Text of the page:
Time’s Up on the Policing of Black Women and Girls’ Bodies

Black women’s bodies — be it their coily hair or curvy bodies — have long been subject to special scrutiny and while feminism has evolved, sadly much hasn’t changed.

This weekend, I watched social media go into a frenzy following the French Tennis Federation president’s recent decision to ban the cat suit worn by Serena Williams at this year’s French Open. The decision to call Serena out on her figure-flattering compression suit isn’t totally surprising. From the frequency of her drug testing to disparities in endorsements — it’s clear that Serena is held to a higher standard than her counterparts. Yet, the president’s comments that “… we’ve gone too far,” and “one must respect the game and the place” were triggering, stinging of the familiar blend of racism and sexism that attempts to condescend and shame black women. While Serena handled the fiasco with grace, as she always does, the situation made me think… just what exactly was so disrespectful about her clothing decision?

Being called out for clothing choices isn’t totally unfamiliar to women, especially black women and girls, who are taught very early that our bodies are subject to special attention and stricter guidelines. From being sent to the principal’s office for wearing skirts that fail to touch our finger tips because they ride our curves, to receiving messages in our professional lives that our bodies and hair are inherently unprofessional. The arbitrary guidelines enforced upon black women’s physical appearance and bodies are never ending. I can vividly recall the times I’ve been told to “put some clothes on” when in the presence of male family members, or given unsolicited suggestions from managers and professors to reconsider my beauty and clothing choices to avoid appearing “overconfident” or “frivolous.”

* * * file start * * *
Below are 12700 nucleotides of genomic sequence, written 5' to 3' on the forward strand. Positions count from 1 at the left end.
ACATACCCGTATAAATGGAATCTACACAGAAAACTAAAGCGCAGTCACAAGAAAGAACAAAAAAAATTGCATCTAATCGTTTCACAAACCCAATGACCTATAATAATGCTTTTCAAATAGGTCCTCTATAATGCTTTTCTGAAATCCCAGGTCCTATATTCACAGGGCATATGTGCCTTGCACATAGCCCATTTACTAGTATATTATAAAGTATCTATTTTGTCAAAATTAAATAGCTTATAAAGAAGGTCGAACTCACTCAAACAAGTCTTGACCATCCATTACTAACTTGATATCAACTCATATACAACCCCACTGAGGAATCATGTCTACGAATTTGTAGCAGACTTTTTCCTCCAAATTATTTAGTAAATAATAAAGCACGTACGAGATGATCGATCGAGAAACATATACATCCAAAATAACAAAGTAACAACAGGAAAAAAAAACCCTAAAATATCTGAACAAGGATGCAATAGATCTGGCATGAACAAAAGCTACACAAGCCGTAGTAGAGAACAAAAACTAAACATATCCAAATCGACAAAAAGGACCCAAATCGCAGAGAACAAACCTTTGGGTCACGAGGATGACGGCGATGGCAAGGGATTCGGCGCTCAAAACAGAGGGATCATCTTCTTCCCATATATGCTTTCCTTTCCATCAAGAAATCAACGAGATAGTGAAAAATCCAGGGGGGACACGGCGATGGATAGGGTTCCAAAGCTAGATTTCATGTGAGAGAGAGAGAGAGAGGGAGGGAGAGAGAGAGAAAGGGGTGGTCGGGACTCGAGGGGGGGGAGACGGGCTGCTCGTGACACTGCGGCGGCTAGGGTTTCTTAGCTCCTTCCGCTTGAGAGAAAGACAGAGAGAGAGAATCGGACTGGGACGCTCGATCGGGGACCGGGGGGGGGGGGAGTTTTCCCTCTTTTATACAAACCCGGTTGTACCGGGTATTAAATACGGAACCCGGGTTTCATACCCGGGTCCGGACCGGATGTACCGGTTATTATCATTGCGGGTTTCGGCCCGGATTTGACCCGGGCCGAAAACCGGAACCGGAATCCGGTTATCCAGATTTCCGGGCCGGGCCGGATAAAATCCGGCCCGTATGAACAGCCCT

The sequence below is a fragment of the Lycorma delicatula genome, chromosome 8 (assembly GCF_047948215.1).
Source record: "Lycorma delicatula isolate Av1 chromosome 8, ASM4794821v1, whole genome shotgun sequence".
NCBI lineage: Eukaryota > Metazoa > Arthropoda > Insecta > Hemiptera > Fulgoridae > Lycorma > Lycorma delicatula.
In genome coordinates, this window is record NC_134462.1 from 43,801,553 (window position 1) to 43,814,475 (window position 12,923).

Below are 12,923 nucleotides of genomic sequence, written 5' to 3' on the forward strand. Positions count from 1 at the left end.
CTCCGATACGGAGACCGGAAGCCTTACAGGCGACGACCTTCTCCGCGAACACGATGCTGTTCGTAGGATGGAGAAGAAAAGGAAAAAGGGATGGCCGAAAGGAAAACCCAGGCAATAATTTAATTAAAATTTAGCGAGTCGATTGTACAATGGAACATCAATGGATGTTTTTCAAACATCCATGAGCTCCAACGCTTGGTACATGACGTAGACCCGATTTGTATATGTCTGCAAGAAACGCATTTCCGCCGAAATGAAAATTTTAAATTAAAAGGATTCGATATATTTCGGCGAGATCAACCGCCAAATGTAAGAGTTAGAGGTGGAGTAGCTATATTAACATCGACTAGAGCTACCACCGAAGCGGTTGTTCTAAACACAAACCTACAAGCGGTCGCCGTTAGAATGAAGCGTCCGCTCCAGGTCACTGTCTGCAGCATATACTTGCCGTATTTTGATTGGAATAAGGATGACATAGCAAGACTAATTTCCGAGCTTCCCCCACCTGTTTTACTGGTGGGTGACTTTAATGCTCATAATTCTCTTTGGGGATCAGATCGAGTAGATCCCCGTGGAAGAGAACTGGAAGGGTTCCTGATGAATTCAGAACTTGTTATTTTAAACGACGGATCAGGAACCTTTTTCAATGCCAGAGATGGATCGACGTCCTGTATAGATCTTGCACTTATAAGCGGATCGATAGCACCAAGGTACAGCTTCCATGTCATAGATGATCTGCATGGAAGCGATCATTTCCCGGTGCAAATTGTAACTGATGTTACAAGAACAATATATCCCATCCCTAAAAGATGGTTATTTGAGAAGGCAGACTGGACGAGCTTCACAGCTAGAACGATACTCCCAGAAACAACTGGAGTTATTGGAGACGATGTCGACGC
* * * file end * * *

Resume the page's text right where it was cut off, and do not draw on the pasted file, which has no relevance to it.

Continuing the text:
While it’s easy to dismiss these comments as harmless, a recent study by the National Women’s Law Center examining school dress codes demonstrates how the normalization of policing and projecting prejudices upon black women’s bodies have very real consequences. The study evaluating DC schools, found dress codes to be unnecessarily strict and more likely to punish black female students with suspensions and expulsions. This growing body of research validates familiar instances of private and public shame long endured by many black girls, bringing light to the discriminatory and unequitable standards we long speculated to exist.

While the policing starts in school, it follows black women long after they leave the classroom and little has been done to examine the psychological effects. Regardless of the proposed intent, the scrutiny and special attention given to black women concerning their bodies can evoke shame. Though perhaps the true shame belongs to those who fail to see beyond their own biases and internal prejudices? Afterall, these biases and judgements rarely have anything to do with black women’s achievement or performance, but more to do with marginalizing and minimizing black women.

So as feminism continues to evolve, let’s steadily work to unpack the notion that black women- or any woman for that matter- must tone it down or play small in an effort to not offend or get ahead. Whether on the court, at school or in the workplace — clothing or beauty choices are not incompatible with one’s capability or intelligence. Unapologetically embracing oneself isn’t arrogant, haughty or disrespectful and we must call out guidelines or dress codes informed by racism and sexism every chance we get.